Although this is a beautifully written novel, I was completely unable to care about any of the characters. Quite frankly, I didn't care if they were happy or sad, lived or died. I also found it incredibly irritating to have to listen to the same scene told from different viewpoints considering I felt no empathy for any of the characters. If I was reading this, I would have stopped part way through, but I'm still new to audio books so I haven't yet learnt to give up on the ones I'm not enjoying.

The narration was average, neither enticing me nor putting me off, though I did find I had to constantly change the volume.

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  • Sharron
  • Robinvale, Australia
  • 03-06-13

Hardwork

I couldn't finish this book. My reads need to have a good storyline, move at a reasonable pace and have interesting character development. Light in August failed all three.

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Too much heady, meaningless descriptions.

This book wasn’t for you, but who do you think might enjoy it more?

Somebody that is 85 years old and from the south

What do you think your next listen will be?

Not William Faulkner

Any additional comments?

This book just was not my style. The writing style is too thick and the writer worked so hard to create indepth emotion and feelings that he created nothing instead. Archiac and verbose.

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If you've never been there, Go Now!

Faulkner uses words like tea leaves to brew deep mysterious worlds that we forget existed here not so very long ago. How ardently one longs for the trust and simplicity that resonates in the background of the melody he creates with living breathing humans. Read this with your grandchildren and make sure they know that we rose to greatness before TV and smart phones. Teach them that people believe and decieve each other and that family is what family does... Tender as all Faulkners work the characters here play out our fears and hopes. It is a story that makes you think... do that ... think... this book will help.

1 of 2 people found this review helpful

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Classic of the old south.

Would you listen to Light in August again? Why?

I might. The storyline was rich and might even be worth a second read --something I almost never do.

What was one of the most memorable moments of Light in August?

When the main character walked from Alabama to Missippi while in the advanced stage of pregnancy.

If you were to make a film of this book, what would be the tag line be?

We have improved race relations somewhat.

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  • Carrie
  • Toronto, ON, Canada
  • 01-23-13

Vivid description, beautifully narrated

Would you listen to Light in August again? Why?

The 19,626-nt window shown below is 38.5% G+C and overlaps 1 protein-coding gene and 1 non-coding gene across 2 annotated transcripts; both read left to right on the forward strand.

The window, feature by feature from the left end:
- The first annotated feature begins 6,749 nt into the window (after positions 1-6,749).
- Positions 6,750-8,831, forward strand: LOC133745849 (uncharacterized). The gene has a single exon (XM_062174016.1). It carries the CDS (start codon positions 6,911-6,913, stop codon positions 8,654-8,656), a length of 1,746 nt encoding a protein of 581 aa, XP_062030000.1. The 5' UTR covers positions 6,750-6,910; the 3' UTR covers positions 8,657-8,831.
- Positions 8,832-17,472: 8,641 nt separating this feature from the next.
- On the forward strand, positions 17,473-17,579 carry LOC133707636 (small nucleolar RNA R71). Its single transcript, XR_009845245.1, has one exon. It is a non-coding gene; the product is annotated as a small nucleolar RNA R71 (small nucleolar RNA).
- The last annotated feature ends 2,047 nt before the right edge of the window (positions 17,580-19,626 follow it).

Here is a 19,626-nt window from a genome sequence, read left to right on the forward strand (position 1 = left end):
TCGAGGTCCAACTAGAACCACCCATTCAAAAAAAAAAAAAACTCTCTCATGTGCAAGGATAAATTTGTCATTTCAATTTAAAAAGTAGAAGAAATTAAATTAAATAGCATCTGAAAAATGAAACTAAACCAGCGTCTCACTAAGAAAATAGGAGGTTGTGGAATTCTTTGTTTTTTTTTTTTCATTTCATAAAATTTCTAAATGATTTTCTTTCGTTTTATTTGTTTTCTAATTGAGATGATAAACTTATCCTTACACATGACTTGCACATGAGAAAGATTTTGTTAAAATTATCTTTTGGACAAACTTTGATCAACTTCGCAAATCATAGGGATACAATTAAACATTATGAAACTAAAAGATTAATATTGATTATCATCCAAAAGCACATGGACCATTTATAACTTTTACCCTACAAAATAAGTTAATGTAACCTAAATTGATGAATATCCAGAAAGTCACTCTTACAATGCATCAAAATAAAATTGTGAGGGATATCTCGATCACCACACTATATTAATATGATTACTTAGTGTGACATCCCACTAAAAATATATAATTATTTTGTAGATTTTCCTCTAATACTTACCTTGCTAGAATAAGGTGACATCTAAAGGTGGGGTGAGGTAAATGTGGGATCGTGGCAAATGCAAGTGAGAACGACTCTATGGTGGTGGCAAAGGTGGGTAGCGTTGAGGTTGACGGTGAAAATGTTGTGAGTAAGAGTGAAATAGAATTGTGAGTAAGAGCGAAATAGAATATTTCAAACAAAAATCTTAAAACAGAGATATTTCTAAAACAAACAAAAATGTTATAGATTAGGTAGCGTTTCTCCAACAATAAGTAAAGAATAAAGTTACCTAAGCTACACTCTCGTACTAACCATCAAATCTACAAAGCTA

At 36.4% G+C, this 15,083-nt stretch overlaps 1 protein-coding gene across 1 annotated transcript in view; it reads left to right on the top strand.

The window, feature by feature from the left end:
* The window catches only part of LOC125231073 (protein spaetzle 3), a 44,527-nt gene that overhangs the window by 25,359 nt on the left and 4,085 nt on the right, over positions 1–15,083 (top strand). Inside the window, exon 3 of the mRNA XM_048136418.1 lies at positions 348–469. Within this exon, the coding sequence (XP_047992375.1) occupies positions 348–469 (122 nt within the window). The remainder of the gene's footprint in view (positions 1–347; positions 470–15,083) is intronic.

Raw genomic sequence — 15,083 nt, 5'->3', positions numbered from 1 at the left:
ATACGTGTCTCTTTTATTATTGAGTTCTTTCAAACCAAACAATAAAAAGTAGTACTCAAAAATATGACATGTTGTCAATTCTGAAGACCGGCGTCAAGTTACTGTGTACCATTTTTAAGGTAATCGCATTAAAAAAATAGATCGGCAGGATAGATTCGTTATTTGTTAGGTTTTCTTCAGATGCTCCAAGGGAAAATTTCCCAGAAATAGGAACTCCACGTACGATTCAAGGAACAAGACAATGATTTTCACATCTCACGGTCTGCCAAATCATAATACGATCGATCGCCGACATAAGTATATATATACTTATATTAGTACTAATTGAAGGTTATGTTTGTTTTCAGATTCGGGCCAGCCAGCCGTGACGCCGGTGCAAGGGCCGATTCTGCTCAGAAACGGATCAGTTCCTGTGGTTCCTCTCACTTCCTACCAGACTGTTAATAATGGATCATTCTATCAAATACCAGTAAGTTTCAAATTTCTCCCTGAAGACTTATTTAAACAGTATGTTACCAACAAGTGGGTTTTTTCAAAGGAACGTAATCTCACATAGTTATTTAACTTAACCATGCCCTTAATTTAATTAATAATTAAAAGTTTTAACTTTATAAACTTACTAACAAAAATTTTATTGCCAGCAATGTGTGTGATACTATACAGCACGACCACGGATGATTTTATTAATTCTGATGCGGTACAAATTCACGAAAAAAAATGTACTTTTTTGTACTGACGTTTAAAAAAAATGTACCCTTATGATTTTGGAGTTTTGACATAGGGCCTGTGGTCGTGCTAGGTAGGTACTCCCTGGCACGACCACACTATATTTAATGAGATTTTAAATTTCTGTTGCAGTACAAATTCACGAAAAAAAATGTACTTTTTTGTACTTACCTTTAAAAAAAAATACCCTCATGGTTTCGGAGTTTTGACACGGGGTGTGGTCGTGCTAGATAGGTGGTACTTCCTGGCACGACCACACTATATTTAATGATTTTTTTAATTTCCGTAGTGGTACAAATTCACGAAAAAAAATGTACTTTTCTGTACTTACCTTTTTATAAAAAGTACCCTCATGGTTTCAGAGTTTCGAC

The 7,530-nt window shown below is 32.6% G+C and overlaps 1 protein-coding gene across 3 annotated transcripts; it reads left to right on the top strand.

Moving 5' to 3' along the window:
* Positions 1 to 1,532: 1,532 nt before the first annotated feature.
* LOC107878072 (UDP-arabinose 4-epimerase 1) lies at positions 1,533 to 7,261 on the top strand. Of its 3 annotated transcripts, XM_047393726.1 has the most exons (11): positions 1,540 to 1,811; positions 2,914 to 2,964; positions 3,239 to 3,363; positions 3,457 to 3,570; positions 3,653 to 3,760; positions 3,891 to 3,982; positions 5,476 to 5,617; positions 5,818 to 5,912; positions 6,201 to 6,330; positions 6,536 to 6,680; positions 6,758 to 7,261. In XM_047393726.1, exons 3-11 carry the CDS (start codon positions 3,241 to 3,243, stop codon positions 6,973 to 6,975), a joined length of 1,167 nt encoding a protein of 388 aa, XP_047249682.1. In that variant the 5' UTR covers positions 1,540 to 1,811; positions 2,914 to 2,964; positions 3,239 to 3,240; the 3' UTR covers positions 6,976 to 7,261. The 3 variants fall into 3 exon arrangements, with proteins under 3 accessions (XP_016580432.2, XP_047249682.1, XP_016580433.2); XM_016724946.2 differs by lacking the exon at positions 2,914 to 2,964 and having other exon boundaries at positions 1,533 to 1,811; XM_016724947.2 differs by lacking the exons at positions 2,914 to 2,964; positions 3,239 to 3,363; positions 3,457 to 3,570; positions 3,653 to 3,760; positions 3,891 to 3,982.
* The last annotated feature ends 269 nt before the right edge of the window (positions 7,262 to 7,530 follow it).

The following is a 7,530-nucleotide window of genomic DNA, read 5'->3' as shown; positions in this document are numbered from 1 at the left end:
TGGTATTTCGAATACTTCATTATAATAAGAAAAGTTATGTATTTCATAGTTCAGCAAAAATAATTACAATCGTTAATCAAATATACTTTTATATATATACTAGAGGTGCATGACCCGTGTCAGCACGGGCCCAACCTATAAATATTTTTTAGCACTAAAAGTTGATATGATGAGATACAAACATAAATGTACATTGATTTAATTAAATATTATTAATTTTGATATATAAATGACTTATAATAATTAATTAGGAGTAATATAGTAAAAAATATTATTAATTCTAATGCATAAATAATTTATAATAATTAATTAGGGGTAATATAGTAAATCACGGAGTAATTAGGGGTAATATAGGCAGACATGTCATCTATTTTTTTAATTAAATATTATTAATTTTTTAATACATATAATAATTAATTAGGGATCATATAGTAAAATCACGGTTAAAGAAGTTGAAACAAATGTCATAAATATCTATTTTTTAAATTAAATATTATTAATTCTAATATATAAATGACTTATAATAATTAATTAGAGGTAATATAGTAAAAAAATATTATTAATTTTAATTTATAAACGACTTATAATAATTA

Absolutely. Especially if I was on a road trip in the southern United States to remind me of what it would have been like in an earlier time. This book addresses religion, racism, gender and southern values in ways which are both humble and honest. On top of that it's a beautiful story with the lives of a diverse group of people interwoven in complex ways.

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Written by a master, read by a pro

Somehow I got through high school and college without reading any Faulkner (how did that happen?!) and must sheepishly admit I grabbed this one during an Audible classics sale, otherwise I would have passed it by. Thank you Audible for the sale. Faulkner is a master, and now I know why.

This story was written in the early 1930s and gives us a look into life of small southern communities of the era. If you have delicate sensibilities about the use of certain racial slurs or racist thinking in general, then this book is not for you.

Life was slower. Society was rigid. Opportunities for non-whites, the poor and women were limited. LIGHT IN AUGUST handles these big themes. Good and evil. Light and dark. Religion. Sex. Race. Death. But it's also just a dang good story.

If Faulkner had told the story in a linear fashion, starting at Point A and leading us to The End, it would be interesting. Instead, he entrances us by slowly unfurling the characters, their backgrounds, their reasons for action (or non-action) and their interconnectedness.

As a narrator, Will Patton is amazing. He brings forth the southern accents and characters like the true professional he is. Some of the characters made me laugh out loud with their southern grammar and slang -- I'm certain it would have not been nearly as fun trying to read through it myself and figuring out what the heck was being said. Patton brought even more color and life to the story.

Author C.E. Morgan has called Faulkner, "A writer of prodigious powers." She was right.

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  • Katherine
  • Los Altos, CA, United States
  • 01-13-13

Not my cup of tea!

Would you recommend this book to a friend? Why or why not?

No. Although it started out well, the last half didn't make a lot of sense.

Would you recommend Light in August to your friends? Why or why not?

The plot and characters were confusing.

Which scene was your favorite?

I like the scene where the young lady met the man at the mill. I also liked the scene where the adopted father of the protagonist accosted him at a dance in town. I also liked the scene where the teenagers picked him up hitchhiking on the side of the road. Many specific scenes were quite vividly portrayed.

Could you see Light in August being made into a movie or a TV series? Who should the stars be?

No. Not enough plot. Too disjointed.